With Games Workshop stepping up efforts to more heavily utilise the likes of Planetstrike, Cities of Death and Apocalypse, we have seen a spike in available rulebooks in recent years. From the on-going Warzone series to codex supplements, the latest of which was the Imperial Fists focused Sentinels of Terra.
Containing more lore than basic rules, it was obviously directed to try and flesh out the first founding chapter and the events surrounding its major character Captain Lysander. Handled by a team of writers, the book’s lore was headed by Matthew Ward. Best known for the 5th edition Codex: Space Marines; he is one of the few writers to unite the majority of the fandom in a single opinion of any work.
His presence in the book is evident with such decisions as impressing upon the reader that the Imperial Fists are a “zealous” chapter who “never gave up the Great Crusade” and who are permanently on crusades, scattered across the galaxy. Ones that are unlike the “other forces of the Imperium (who) fight and die in order to preserve mankind’s holdings.” This is made clear with every major or detailed battle in the book has them on a crusade, and largely skipping over any of the siege conflicts they are supposedly most adept at. Strangely the words “Black Templars” never turn up once, even when discussing the chapter’s successors.
Still, much of the Imperial Fists’ lore is fleshed out with moments such as this:
“999.M41 From the Ashes to the Fire
As matters transpire, the 3rd Company does not stand idle for long. Warsmith Shon’tu and the Daemon Be’lakor, united in their desire to see Abaddon’s Black Crusade upstaged, launch an attack on Holy Terra itself. Emerging from a Warp rift that appears in the centre of Phalanx, the unholy allies aim to corrupt the mighty vessel to their purposes and use it to bombard the Emperor’s Palace.
Under Garadon’s direction, the newly-formed 3rd Company fight with a determination that belies their inexperience, and the accessways and halls are soon choked with the broken corpses of Daemons.”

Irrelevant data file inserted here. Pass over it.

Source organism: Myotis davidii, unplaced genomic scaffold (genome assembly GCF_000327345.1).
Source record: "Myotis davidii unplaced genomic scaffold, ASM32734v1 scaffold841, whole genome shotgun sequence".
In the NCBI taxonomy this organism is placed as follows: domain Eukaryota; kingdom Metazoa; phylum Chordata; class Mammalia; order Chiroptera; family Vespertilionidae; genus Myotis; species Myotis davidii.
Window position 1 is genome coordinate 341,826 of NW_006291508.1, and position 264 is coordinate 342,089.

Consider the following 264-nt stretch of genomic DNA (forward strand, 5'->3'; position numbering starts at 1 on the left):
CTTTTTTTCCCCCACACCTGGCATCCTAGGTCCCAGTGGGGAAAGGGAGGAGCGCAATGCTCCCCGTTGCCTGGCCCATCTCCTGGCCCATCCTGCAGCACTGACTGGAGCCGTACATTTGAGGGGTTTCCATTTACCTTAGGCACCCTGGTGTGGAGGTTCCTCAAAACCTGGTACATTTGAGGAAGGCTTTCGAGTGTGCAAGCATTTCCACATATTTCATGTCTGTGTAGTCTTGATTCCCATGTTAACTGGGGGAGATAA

Hang on, that sounds a little familiar. What was the villain’s plan in one of the few Black Library novels to feature the Imperial Fists in a prominent role?
Curiously similar. Both are set on the exact same date no less. Still, the codex does cover many other battles in depth such as the events of the battle on the Endeavour of Will, another of Counter’s books. A conflict that sees Lysander fighting against an Iron Warriors force aboard a Chaos corrupted vessel and introduced to us Shon’tu, the Warsmith who serves as a major villain in the codex. The battle ends with the corrupted ships destroyed via being dragged into the Warp.
Oh wait, no it doesn’t.
There’s no mention of the battle, and the closest event involving Lysander has him fighting elsewhere against a Tyranid Hive Fleet. Still, in its place this we do have many new events such as the Fall of Malodrax which features Lysander fighting against an Iron Warriors force led by Shon’tu on-board a Chaos corrupted vessel. Oddly, similarly to the above story, both end with Shon’tu escaping after losing the majority of his forces and his vessel disappearing into an unstable Warp rift. Still, these are only individual instances even if they might sound oddly similar to the small handful of Imperial Fists related stories published in past years. It’s not as if a major plotline which runs throughout the book is oddly identical to one of them.
The supplement codex tries to cover an interesting plot arc, which covers the majority of the book. One focusing upon Lysander being demoted and forced to train a new generation of recruits to replace those lost under his command. You know, now I think about it that sounds more than a little familiar as well. What was the plot to Sons of Dorn by Chris Roberson? Oh yes, Captain Taelos being demoted to command 10th Company and train a new generation of neophytes following guilt over the losses of forces under his command.
Still, that can only be a coincidence surely. Where is Taelos in the codex? He doesn’t exist. There is no record of him having ever served the chapter, and in fact there are new characters that take his rank. Furthermore, none of the above stories are even mentioned in passing no matter their impact. Several major changes to the canon render nearly all Imperial Fists stories completely at odds with this new lore, such as the removal of Chapter Master Pugh who was heavily involved in many of their novels. The character is killed off decades before any of them take place, meaning they could not possibly have happened.
As a result we have a new codex that shares some very similar story elements with the handful of Imperial Fists related novels. Yet at the same time have specific changes, which manage to make all of those it shares similarities with non-canon. Odd this could have escaped editors, especially when so many recent novels have been written to directly tie into new releases and promote them.
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